Courses

The Spring Quarter offerings are now available and include everything from “Demons and Fear in the Ancient World” to “Women, Gender and Religion”, to “Religious Facisms and Antifacisms”, “God and the Good” and “Jesus of Nazareth in Historical Research” – and more! Have questions? Contact College Advisor/Counselor, Beth Kraemer.

What comes next? Click here to take a look at the course offerings for the current academic year which fulfill Study of Religion requirements.

For information about specific section times and locations, please view the UCLA Schedule of Classes.

Click here to see a full list of courses with their numbers and short names which fulfill requirements for the Study of Religion major and minor.

Spring 2024

  • RELIGN M70 - Demons, Fear, and Uncanny in Ancient World

    Instructor(s): Gina Konstantopoulos

    (Same as Ancient Near East M70.) Lecture, three hours; discussion, one hour. Consideration of place of demons and fear in several different societies and cultures in ancient world: Mesopotamia; ancient Egypt, Greece, and Rome; and Biblical and early Jewish contexts. Investigation into why demons and monsters existed in these cultures; how they were opposed or protected again; and what these different societies feared, and how that fear was represented. As demons and monsters are reflections of particular culturally specific fears and norms, studying them allows for examination of societies that constructed them. Examination of how fear of threats such as disease, illness, and death were constructed alongside fears of foreign and of women. Critical examination of wide range of primary source texts, addressing core question of how different societies construct unique fears--and how those fears shape those societies in turn. P/NP or letter grading.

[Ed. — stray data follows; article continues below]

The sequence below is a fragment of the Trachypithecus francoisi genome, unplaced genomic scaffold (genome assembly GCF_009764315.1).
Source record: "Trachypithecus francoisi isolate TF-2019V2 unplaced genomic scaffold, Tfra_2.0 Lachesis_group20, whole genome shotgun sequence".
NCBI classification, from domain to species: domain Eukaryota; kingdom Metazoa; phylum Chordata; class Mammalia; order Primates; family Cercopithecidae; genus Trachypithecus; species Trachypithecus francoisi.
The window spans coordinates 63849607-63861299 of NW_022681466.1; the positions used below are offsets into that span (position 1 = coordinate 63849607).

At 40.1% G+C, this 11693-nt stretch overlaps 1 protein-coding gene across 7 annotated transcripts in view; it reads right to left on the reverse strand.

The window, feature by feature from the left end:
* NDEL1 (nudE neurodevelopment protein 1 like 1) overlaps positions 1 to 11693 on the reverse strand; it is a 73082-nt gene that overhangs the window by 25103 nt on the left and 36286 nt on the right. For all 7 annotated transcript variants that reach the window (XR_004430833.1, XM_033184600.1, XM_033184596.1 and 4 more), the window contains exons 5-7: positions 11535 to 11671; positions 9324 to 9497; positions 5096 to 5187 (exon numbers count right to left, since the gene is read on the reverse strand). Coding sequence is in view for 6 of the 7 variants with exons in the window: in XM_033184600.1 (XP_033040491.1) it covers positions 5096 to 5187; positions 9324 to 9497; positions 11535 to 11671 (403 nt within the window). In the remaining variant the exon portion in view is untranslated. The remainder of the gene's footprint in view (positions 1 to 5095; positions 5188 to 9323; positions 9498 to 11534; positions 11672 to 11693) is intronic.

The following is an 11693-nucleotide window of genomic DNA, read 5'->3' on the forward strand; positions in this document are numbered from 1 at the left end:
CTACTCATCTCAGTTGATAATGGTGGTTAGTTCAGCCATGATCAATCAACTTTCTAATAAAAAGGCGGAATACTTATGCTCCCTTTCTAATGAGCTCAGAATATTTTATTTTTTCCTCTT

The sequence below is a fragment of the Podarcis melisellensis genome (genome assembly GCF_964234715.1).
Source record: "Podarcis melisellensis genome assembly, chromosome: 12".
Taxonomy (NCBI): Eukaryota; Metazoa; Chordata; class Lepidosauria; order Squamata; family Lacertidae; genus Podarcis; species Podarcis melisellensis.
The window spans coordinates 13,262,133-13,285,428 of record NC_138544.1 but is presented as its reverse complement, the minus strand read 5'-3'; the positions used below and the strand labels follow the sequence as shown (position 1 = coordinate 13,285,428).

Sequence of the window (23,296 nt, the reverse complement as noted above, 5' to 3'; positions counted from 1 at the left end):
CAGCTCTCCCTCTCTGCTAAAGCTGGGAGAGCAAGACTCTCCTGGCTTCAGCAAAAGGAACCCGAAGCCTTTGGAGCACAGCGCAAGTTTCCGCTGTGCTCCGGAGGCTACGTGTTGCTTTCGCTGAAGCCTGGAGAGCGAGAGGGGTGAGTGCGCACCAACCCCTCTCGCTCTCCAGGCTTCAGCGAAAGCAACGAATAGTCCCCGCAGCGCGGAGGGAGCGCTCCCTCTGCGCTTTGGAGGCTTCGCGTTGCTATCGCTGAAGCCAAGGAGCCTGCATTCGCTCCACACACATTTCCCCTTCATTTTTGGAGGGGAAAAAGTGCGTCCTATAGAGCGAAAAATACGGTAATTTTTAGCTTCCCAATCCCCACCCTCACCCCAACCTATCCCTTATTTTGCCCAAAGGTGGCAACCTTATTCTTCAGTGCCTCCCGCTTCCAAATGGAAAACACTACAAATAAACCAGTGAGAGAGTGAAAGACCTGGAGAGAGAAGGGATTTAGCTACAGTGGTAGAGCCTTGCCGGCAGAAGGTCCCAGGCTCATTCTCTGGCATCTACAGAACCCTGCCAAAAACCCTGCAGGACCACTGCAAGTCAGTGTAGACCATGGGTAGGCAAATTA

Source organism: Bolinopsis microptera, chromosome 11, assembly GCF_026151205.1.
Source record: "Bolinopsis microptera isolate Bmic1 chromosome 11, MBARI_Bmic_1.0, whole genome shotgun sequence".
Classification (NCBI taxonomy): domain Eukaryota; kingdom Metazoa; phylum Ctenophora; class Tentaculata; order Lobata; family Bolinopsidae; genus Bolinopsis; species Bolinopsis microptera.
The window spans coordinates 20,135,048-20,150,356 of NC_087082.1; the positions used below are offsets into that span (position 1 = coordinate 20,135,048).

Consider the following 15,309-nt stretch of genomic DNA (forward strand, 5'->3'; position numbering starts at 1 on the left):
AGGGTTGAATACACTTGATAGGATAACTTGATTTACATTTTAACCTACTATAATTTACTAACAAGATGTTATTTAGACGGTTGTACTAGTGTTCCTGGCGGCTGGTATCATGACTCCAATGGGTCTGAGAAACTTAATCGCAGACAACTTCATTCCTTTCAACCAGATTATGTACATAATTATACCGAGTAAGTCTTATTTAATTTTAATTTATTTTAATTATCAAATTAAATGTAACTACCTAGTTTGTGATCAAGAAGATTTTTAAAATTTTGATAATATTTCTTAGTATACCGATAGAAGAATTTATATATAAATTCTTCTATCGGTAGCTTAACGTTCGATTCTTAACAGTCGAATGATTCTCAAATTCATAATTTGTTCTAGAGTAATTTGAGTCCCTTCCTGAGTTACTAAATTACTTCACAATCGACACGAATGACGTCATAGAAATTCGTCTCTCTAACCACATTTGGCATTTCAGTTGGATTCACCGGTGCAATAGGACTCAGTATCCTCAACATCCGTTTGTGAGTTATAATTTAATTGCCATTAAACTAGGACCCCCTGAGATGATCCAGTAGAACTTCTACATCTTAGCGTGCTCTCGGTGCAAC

• RELIGN M135 - Religion in Ancient Israel

    Instructor(s): Jeremy Smoak

    (Same as Ancient Near East M135.) Lecture, three hours. Introductory survey of various ancient Israelite religious beliefs and practices, their origin, and development, with special attention to diversity of religious practice in ancient Israel and Canaan during 1st millennium BCE. P/NP or letter grading.

  • RELIGN 150 - Women, Gender, and Religion

    Instructor(s): Karen Muldoon-hules

    Lecture, four hours. Investigation and consideration of roles, status, and representations of women and gender in one or more religious traditions. Examination of how cultural conceptions of gender as well as social realities (as far as they can be known) for women and men in particular historical periods shape and are shaped by these religious traditions, including discussions regarding ritual practices, spirituality, sexuality, sexual renunciation, religious authority, marriage and family life, fertility, conceptions of body, public life, and/or literary representations of gender (including those of divine). Variety of approaches to be employed, including feminist, literary, historical, sociological, and anthropological. P/NP or letter grading.

  • RELIGN 156 - Religion and Liberation

    Instructor(s): Eric Martin